Feast of Saint Mark, Evangelist
(II Peter 5:5b-14; Mark 16:15-20)
Encyclopedias like to describe St. Mark as the son of Mary who had a house in Jerusalem where St. Peter went after being rescued from prison. There is an old tradition for this story, but it has no firm historical basis. Mark, of course, was the author of what is sometimes called the “second gospel,” which only indicates its place among the four in standard Bibles. Because it is relatively short without an infancy narrative or many parables, the work has often been overlooked as a liturgical resource. It was hardly used in the pre-Vatican II Sunday liturgies. But appreciation for the gospel has increased in recent decades. It is seen today as the pioneer gospel written perhaps twenty years before its counterparts. More importantly, its profound theology makes it one of the literary masterpieces of civilization.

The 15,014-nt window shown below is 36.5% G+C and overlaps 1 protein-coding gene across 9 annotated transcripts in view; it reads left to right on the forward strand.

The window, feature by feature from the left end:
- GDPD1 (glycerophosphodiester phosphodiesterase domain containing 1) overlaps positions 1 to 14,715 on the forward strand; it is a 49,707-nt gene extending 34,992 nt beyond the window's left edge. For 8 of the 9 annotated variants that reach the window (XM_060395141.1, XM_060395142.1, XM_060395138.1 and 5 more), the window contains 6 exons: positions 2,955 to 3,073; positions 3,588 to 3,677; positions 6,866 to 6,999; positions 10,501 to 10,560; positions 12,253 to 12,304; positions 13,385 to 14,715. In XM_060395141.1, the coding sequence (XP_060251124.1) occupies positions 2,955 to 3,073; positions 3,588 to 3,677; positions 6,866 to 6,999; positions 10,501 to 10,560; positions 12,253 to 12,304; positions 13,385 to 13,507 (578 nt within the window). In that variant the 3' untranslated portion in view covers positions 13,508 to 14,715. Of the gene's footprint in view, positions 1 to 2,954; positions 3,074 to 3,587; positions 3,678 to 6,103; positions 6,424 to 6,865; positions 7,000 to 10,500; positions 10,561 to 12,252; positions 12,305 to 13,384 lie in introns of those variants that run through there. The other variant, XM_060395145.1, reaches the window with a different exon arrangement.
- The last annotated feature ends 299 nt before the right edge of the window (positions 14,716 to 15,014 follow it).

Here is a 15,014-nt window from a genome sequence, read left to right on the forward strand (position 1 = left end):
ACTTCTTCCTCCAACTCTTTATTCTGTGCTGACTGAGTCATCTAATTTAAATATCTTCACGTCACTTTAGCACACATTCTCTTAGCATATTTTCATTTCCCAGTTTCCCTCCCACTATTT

All of the gospels give a unique understanding of Jesus. Mark sees him as the suffering savior anointed by the Holy Spirit. The second gospel describes Jesus as poorly understood by his own disciples and absolutely rejected by Jewish leaders. Yet it emphasizes that he valiantly introduces God’s kingdom into the world by wise words and life-saving deeds. Mark portrays Jesus’ brutal death on the cross as the ultimate sacrifice that atones for human sins as it prepares for resurrection glory.
Mark is a good place for us to start reading Scripture. We will find many of its scenes resonant with our experience. It says that Jesus was a worker like most of us today, at least until the time that he began his teaching mission. One character of this gospel speaks the words that we often say to ourselves, “Lord, I do believe; help my unbelief.” Another begs, “Jesus, son of David, have mercy on me a sinner.” We can thank God for this gospel and for its author whom we call “Mark.” His faith, wisdom, and literary talent have enabled us to know intimately our savior.